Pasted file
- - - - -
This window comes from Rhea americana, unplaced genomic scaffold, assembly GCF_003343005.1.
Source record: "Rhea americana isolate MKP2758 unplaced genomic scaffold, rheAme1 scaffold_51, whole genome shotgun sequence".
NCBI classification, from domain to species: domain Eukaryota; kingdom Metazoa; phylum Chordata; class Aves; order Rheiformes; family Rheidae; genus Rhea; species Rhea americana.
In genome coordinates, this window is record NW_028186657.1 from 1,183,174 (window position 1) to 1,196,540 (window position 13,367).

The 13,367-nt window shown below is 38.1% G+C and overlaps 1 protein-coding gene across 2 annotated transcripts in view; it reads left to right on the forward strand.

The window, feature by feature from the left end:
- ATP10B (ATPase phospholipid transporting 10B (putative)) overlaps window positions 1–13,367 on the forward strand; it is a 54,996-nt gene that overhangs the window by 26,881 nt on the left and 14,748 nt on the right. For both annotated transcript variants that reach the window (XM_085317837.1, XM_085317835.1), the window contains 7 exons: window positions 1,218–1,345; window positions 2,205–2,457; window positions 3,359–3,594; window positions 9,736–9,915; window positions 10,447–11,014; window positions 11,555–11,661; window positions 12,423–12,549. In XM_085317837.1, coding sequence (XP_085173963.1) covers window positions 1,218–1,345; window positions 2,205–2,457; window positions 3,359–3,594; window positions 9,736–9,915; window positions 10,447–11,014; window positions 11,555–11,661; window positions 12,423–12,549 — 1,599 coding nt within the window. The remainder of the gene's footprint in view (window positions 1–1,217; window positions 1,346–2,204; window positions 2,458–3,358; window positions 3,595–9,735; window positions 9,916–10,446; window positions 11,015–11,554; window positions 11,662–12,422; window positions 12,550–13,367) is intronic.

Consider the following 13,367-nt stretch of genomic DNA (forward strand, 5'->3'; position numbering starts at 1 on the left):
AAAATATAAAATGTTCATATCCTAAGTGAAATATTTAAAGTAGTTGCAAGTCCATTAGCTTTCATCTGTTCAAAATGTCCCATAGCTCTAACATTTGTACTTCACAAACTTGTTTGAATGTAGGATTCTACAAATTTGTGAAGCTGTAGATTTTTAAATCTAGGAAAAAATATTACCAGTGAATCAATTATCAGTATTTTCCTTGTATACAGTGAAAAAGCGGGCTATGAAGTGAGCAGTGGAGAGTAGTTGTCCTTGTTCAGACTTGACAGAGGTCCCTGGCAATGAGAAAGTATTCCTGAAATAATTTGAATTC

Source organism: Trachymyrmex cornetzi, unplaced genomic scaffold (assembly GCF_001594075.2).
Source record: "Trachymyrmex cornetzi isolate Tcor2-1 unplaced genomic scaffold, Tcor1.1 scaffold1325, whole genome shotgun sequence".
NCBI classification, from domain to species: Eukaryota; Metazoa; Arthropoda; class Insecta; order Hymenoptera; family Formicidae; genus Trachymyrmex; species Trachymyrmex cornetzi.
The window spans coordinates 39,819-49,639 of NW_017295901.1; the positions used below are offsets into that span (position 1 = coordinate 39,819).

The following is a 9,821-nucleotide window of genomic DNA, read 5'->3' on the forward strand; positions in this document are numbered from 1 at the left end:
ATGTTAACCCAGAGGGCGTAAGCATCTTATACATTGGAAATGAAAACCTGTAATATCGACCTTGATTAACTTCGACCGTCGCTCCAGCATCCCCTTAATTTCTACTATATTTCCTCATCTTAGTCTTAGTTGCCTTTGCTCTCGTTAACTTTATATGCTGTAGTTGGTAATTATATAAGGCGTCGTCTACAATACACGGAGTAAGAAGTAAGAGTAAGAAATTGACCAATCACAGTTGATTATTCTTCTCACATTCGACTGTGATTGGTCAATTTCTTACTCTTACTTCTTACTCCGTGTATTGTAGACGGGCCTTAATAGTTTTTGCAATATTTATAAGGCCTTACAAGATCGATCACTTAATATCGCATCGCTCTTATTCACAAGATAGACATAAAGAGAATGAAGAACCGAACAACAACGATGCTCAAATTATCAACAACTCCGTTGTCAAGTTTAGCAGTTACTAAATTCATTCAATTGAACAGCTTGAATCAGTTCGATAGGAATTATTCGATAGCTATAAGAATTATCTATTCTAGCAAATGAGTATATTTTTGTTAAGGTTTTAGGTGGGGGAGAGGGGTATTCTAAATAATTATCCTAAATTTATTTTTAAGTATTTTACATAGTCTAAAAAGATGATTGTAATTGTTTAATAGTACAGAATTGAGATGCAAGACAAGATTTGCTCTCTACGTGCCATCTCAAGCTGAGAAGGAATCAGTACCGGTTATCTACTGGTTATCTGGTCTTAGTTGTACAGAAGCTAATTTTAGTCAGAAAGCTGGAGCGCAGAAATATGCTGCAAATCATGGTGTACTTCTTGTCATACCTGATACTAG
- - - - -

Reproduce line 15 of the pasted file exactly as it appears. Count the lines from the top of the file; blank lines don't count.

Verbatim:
ATGTTAACCCAGAGGGCGTAAGCATCTTATACATTGGAAATGAAAACCTGTAATATCGACCTTGATTAACTTCGACCGTCGCTCCAGCATCCCCTTAATTTCTACTATATTTCCTCATCTTAGTCTTAGTTGCCTTTGCTCTCGTTAACTTTATATGCTGTAGTTGGTAATTATATAAGGCGTCGTCTACAATACACGGAGTAAGAAGTAAGAGTAAGAAATTGACCAATCACAGTTGATTATTCTTCTCACATTCGACTGTGATTGGTCAATTTCTTACTCTTACTTCTTACTCCGTGTATTGTAGACGGGCCTTAATAGTTTTTGCAATATTTATAAGGCCTTACAAGATCGATCACTTAATATCGCATCGCTCTTATTCACAAGATAGACATAAAGAGAATGAAGAACCGAACAACAACGATGCTCAAATTATCAACAACTCCGTTGTCAAGTTTAGCAGTTACTAAATTCATTCAATTGAACAGCTTGAATCAGTTCGATAGGAATTATTCGATAGCTATAAGAATTATCTATTCTAGCAAATGAGTATATTTTTGTTAAGGTTTTAGGTGGGGGAGAGGGGTATTCTAAATAATTATCCTAAATTTATTTTTAAGTATTTTACATAGTCTAAAAAGATGATTGTAATTGTTTAATAGTACAGAATTGAGATGCAAGACAAGATTTGCTCTCTACGTGCCATCTCAAGCTGAGAAGGAATCAGTACCGGTTATCTACTGGTTATCTGGTCTTAGTTGTACAGAAGCTAATTTTAGTCAGAAAGCTGGAGCGCAGAAATATGCTGCAAATCATGGTGTACTTCTTGTCATACCTGATACTAG